Open Thread: General Manager Grace Crunican Leaving BART

What will it mean for the Bay Area's rapid transit system?

BART GM Grace Crunican at the Hayward maintenance facility. Crunican leaves BART next month. Photo: BART
BART GM Grace Crunican at the Hayward maintenance facility. Crunican leaves BART next month. Photo: BART

Grace Crunican, BART’s General Manager, is retiring from her position. July 6 will be her last day. Her deputy, Robert Powers, will likely take over, pending a search for a new GM.

Crunican made the following statement yesterday to the BART Board of Directors:

It has been my honor to have served BART for nearly eight years. Today I am announcing my plans to retire from BART and to begin the next chapter in my life. This announcement has inspired many conflicted emotions–as you can imagine. Working closely with you, we have put in place essential elements which will help the Agency to thrive in the next decade. The entire rail car fleet is being replaced and expanded. The train control system, nearly 30 precent of the power system and billions in other infrastructure components are either scheduled or are being replaced. Under the leadership of Bob Powers, plans are developing to regularly measure ourselves against the best systems in the world.

“BART sometimes moves as nimbly as an aircraft carrier in molasses. Over the past eight years–with her focus, her tenacity, and a remarkable sense of humor under pressure–Grace has managed to move BART forward by leaps and bounds,” wrote MTC Commissioner and former BART Board member Nick Josefowitz.

“With major investments in capacity expansion and state of good repair, as well as an organizational transformation to make BART’s organization more efficient, more data-driven and more accountable, she has secured the future of the Bay Area’s transportation artery. ”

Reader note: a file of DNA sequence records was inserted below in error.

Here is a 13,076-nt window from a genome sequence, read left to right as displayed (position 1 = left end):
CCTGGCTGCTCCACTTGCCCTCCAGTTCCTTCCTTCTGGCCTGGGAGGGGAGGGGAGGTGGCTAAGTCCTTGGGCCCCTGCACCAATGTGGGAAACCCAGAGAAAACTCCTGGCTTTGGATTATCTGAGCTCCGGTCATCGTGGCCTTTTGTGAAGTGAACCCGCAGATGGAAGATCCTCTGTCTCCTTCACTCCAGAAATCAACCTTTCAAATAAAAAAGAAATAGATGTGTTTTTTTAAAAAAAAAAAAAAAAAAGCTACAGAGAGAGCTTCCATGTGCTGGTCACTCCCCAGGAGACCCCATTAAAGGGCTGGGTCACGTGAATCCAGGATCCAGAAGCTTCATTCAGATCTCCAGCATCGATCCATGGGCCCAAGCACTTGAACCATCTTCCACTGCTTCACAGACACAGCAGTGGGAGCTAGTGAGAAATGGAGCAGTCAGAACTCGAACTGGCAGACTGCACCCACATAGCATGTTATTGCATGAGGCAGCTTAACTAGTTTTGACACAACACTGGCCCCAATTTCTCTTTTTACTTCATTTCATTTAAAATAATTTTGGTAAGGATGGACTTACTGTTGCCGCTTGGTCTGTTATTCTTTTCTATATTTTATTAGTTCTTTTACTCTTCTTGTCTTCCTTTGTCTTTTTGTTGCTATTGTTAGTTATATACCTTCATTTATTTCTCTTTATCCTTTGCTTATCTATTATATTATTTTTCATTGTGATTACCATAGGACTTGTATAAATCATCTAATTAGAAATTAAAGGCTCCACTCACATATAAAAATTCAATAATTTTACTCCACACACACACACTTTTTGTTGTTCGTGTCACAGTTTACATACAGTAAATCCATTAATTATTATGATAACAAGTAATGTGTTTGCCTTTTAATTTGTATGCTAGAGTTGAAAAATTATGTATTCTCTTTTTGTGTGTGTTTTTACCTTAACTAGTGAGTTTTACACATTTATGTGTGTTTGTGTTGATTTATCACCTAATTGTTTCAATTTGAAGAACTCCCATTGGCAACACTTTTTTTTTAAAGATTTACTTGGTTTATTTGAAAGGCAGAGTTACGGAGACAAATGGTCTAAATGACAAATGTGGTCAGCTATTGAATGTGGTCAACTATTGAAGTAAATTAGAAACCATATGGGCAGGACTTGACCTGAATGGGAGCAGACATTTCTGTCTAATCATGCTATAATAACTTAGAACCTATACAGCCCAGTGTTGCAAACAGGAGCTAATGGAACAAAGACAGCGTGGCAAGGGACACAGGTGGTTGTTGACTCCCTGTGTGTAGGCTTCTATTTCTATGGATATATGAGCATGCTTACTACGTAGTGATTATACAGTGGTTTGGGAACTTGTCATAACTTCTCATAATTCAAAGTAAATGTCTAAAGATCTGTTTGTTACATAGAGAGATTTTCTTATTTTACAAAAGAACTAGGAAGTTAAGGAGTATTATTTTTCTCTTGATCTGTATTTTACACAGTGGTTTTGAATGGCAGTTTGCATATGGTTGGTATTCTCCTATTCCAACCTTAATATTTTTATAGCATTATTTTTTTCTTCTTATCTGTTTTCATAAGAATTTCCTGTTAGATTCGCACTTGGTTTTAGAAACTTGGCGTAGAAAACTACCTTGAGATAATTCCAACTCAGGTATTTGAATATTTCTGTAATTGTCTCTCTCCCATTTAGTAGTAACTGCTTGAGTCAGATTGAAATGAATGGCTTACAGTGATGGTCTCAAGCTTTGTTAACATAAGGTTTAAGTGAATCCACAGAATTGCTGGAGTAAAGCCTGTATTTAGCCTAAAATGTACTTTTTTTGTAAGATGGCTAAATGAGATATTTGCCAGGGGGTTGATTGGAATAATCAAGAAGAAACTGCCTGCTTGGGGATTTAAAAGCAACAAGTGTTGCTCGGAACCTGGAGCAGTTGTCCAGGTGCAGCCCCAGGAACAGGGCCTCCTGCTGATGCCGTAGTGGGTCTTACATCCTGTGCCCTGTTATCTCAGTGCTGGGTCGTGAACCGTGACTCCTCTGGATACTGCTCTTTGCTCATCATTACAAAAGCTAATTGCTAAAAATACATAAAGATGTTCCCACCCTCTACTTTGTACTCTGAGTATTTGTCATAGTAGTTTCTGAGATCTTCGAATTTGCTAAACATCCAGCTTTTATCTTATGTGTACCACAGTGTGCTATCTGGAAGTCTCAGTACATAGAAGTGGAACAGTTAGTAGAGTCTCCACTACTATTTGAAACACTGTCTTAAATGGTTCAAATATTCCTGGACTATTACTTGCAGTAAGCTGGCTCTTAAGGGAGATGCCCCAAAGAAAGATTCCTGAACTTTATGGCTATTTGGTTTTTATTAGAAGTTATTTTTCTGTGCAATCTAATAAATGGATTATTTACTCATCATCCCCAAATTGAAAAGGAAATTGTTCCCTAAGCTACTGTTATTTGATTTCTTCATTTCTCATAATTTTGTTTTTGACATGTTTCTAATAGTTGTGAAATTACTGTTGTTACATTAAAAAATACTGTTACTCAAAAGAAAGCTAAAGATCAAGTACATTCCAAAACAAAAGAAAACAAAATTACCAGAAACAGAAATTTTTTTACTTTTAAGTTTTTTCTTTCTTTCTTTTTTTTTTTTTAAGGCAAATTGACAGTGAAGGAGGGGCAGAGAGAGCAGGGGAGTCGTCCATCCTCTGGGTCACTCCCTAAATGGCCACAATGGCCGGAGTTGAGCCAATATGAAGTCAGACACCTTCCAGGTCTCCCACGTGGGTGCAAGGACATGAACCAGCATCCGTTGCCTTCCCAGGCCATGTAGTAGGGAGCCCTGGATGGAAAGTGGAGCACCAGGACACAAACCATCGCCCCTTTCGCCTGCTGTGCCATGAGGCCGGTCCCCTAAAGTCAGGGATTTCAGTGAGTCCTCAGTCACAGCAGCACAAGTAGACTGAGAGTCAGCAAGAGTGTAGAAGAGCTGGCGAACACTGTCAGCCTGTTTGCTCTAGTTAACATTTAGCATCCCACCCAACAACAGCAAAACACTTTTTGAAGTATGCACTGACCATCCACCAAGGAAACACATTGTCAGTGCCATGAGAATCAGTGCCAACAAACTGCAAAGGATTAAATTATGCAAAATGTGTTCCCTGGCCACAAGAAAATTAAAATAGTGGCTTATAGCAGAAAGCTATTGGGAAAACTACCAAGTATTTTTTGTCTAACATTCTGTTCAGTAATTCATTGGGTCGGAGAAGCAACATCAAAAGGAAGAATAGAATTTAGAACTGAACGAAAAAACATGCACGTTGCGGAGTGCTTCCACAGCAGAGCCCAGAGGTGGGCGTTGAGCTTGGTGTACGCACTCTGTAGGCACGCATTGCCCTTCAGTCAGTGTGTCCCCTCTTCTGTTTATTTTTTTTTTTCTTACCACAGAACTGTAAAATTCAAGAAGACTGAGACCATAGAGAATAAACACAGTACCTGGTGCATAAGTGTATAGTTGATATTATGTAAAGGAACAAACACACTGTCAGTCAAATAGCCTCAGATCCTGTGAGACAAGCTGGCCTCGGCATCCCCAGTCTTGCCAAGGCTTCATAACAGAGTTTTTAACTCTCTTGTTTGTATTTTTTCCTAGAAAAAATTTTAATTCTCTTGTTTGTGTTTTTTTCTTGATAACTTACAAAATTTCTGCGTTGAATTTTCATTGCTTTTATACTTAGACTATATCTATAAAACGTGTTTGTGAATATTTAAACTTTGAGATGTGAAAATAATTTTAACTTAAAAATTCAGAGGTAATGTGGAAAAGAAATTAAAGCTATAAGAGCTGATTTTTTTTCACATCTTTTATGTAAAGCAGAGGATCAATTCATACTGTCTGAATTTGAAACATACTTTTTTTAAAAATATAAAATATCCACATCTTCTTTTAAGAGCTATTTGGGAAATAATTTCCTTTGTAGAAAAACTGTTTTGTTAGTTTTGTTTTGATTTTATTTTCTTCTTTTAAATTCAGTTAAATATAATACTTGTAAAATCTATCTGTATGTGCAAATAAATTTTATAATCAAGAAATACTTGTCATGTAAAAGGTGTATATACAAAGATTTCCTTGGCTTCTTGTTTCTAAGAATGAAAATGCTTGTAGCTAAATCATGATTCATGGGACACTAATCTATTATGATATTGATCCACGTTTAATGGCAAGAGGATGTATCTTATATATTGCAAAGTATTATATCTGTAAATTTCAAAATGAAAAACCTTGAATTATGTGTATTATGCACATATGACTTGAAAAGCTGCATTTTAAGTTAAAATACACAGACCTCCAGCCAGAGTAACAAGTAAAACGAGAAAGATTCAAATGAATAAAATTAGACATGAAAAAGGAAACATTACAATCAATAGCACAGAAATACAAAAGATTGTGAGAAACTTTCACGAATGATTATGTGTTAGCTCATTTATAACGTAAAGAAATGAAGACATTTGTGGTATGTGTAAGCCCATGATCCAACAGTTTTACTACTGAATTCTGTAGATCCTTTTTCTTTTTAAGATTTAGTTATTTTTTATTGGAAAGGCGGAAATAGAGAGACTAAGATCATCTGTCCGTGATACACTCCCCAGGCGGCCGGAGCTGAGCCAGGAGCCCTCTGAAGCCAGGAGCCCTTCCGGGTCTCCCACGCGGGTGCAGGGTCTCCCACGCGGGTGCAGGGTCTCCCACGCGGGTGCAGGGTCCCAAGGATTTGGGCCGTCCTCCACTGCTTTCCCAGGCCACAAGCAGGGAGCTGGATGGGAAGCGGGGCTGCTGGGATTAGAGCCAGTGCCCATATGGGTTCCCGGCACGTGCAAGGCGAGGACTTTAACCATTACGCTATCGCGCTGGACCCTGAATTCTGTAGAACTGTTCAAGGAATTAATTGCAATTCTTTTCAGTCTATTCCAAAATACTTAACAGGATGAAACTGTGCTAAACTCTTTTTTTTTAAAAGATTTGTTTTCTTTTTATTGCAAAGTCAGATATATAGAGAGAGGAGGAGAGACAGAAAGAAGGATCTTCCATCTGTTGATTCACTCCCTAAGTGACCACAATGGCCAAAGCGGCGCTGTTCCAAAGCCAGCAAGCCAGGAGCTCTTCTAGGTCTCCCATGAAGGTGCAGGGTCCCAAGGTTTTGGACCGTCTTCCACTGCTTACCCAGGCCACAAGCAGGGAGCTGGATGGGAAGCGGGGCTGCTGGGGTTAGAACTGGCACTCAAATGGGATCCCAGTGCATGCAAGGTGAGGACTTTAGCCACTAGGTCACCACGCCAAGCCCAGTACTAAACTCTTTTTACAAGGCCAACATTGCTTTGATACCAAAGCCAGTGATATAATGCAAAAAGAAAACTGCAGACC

And Director Saltzman had this to say:

Former BART Board President Tom Radulovich had this to say in an email to Streetsblog:

I was on the BART board for twenty years, most of that time BG (Before Grace). Before Grace, my colleagues were mostly focused on shiny new things–suburban BART extensions–and mostly ignored some very important rusty old things–BART’s trains, tracks, stations, and structures. BART management largely followed suit. Grace was a pro who knew the mess she was getting into, and got down to business right away. She kept focused on renewing BART’s aging and inadequate infrastructure, and brought the board, the public, and funding agencies along.

She tackled BART’s infrastructure problems systematically,  bringing forward plans to renew each major system–rail cars, tracks, electrical power, the Transbay Tube, and so on. Some of her solutions created near-term pain–disrupting service to complete important track and systems work, and raising fares to fund system reinvestment – but she knew that the long-term benefits were worth it and was willing to put her neck out. Grace also helped clarify BART’s muddled thinking about land use at BART stations–creating denser, mixed-use, walkable neighborhoods–and about station access, replacing BART’s longstanding favoritism for driving and parking with a multimodal vision that embraced walking, cycling, and transit connections.

Crunican was appointed General Manager of the San Francisco Bay Area Rapid Transit by the BART Board of Directors in 2011. For more on her tenure, be sure to check out our coverage of SPUR’s extensive interview done earlier this year.

“Leadership changes are always challenging, but she has set up BART and her successor for success,” added Josefowitz.

Do you work for BART? What have you thought about Crunican’s leadership? Post your thoughts below.

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